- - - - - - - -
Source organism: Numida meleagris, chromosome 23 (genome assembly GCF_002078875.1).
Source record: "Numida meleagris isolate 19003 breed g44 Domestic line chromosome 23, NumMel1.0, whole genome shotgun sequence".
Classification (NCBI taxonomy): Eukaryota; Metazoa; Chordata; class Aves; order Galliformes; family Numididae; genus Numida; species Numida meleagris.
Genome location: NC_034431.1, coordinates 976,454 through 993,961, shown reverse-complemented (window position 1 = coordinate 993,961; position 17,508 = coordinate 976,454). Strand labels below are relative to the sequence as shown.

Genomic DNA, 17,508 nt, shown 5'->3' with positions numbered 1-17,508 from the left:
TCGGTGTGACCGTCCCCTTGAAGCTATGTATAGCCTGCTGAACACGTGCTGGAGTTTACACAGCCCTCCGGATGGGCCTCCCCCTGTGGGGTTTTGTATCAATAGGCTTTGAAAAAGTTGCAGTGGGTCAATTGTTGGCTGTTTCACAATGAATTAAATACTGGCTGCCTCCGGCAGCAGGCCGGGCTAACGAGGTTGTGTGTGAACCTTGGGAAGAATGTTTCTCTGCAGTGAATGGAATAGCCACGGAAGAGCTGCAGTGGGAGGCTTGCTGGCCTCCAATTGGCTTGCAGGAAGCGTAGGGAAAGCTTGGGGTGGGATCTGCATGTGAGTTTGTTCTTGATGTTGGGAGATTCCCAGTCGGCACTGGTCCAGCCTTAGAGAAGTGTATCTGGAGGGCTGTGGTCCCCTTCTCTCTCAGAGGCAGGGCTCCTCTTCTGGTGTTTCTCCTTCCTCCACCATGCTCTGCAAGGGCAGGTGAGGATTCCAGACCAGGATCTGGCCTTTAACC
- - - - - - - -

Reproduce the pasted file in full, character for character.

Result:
Source organism: Numida meleagris, chromosome 23 (genome assembly GCF_002078875.1).
Source record: "Numida meleagris isolate 19003 breed g44 Domestic line chromosome 23, NumMel1.0, whole genome shotgun sequence".
Classification (NCBI taxonomy): Eukaryota; Metazoa; Chordata; class Aves; order Galliformes; family Numididae; genus Numida; species Numida meleagris.
Genome location: NC_034431.1, coordinates 976,454 through 993,961, shown reverse-complemented (window position 1 = coordinate 993,961; position 17,508 = coordinate 976,454). Strand labels below are relative to the sequence as shown.

Genomic DNA, 17,508 nt, shown 5'->3' with positions numbered 1-17,508 from the left:
TCGGTGTGACCGTCCCCTTGAAGCTATGTATAGCCTGCTGAACACGTGCTGGAGTTTACACAGCCCTCCGGATGGGCCTCCCCCTGTGGGGTTTTGTATCAATAGGCTTTGAAAAAGTTGCAGTGGGTCAATTGTTGGCTGTTTCACAATGAATTAAATACTGGCTGCCTCCGGCAGCAGGCCGGGCTAACGAGGTTGTGTGTGAACCTTGGGAAGAATGTTTCTCTGCAGTGAATGGAATAGCCACGGAAGAGCTGCAGTGGGAGGCTTGCTGGCCTCCAATTGGCTTGCAGGAAGCGTAGGGAAAGCTTGGGGTGGGATCTGCATGTGAGTTTGTTCTTGATGTTGGGAGATTCCCAGTCGGCACTGGTCCAGCCTTAGAGAAGTGTATCTGGAGGGCTGTGGTCCCCTTCTCTCTCAGAGGCAGGGCTCCTCTTCTGGTGTTTCTCCTTCCTCCACCATGCTCTGCAAGGGCAGGTGAGGATTCCAGACCAGGATCTGGCCTTTAACC